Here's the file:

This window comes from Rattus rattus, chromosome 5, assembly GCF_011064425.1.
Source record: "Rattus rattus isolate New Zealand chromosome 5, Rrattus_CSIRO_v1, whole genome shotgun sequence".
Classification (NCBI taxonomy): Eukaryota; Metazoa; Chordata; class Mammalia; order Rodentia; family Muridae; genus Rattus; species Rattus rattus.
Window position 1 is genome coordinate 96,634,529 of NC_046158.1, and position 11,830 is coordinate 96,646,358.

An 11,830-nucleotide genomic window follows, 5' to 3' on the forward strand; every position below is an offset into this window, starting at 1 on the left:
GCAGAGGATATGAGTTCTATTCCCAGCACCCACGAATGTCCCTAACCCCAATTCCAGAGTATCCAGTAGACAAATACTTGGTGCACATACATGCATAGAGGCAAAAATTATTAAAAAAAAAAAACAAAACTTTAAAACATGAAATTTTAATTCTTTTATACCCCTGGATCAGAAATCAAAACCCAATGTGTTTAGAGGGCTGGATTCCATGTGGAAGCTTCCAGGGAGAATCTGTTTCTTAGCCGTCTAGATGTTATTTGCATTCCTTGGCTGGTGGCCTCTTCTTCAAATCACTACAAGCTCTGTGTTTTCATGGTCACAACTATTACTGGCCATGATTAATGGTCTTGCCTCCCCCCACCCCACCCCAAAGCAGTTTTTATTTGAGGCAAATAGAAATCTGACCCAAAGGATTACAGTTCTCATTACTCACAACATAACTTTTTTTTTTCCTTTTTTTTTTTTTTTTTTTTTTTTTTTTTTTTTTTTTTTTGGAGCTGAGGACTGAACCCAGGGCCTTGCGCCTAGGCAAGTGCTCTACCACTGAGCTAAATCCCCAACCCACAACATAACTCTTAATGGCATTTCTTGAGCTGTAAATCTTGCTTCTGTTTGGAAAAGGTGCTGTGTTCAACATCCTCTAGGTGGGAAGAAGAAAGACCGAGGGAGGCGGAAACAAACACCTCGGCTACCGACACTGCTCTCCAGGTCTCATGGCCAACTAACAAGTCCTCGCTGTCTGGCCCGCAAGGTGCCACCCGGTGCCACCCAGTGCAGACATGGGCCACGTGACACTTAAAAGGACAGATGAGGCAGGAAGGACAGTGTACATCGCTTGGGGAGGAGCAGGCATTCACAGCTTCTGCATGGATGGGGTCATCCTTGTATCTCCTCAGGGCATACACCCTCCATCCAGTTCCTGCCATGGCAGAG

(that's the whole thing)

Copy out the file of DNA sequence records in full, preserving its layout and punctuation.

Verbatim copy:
This window comes from Rattus rattus, chromosome 5, assembly GCF_011064425.1.
Source record: "Rattus rattus isolate New Zealand chromosome 5, Rrattus_CSIRO_v1, whole genome shotgun sequence".
Classification (NCBI taxonomy): Eukaryota; Metazoa; Chordata; class Mammalia; order Rodentia; family Muridae; genus Rattus; species Rattus rattus.
Window position 1 is genome coordinate 96,634,529 of NC_046158.1, and position 11,830 is coordinate 96,646,358.

An 11,830-nucleotide genomic window follows, 5' to 3' on the forward strand; every position below is an offset into this window, starting at 1 on the left:
GCAGAGGATATGAGTTCTATTCCCAGCACCCACGAATGTCCCTAACCCCAATTCCAGAGTATCCAGTAGACAAATACTTGGTGCACATACATGCATAGAGGCAAAAATTATTAAAAAAAAAAAACAAAACTTTAAAACATGAAATTTTAATTCTTTTATACCCCTGGATCAGAAATCAAAACCCAATGTGTTTAGAGGGCTGGATTCCATGTGGAAGCTTCCAGGGAGAATCTGTTTCTTAGCCGTCTAGATGTTATTTGCATTCCTTGGCTGGTGGCCTCTTCTTCAAATCACTACAAGCTCTGTGTTTTCATGGTCACAACTATTACTGGCCATGATTAATGGTCTTGCCTCCCCCCACCCCACCCCAAAGCAGTTTTTATTTGAGGCAAATAGAAATCTGACCCAAAGGATTACAGTTCTCATTACTCACAACATAACTTTTTTTTTTCCTTTTTTTTTTTTTTTTTTTTTTTTTTTTTTTTTTTTTTTTGGAGCTGAGGACTGAACCCAGGGCCTTGCGCCTAGGCAAGTGCTCTACCACTGAGCTAAATCCCCAACCCACAACATAACTCTTAATGGCATTTCTTGAGCTGTAAATCTTGCTTCTGTTTGGAAAAGGTGCTGTGTTCAACATCCTCTAGGTGGGAAGAAGAAAGACCGAGGGAGGCGGAAACAAACACCTCGGCTACCGACACTGCTCTCCAGGTCTCATGGCCAACTAACAAGTCCTCGCTGTCTGGCCCGCAAGGTGCCACCCGGTGCCACCCAGTGCAGACATGGGCCACGTGACACTTAAAAGGACAGATGAGGCAGGAAGGACAGTGTACATCGCTTGGGGAGGAGCAGGCATTCACAGCTTCTGCATGGATGGGGTCATCCTTGTATCTCCTCAGGGCATACACCCTCCATCCAGTTCCTGCCATGGCAGAG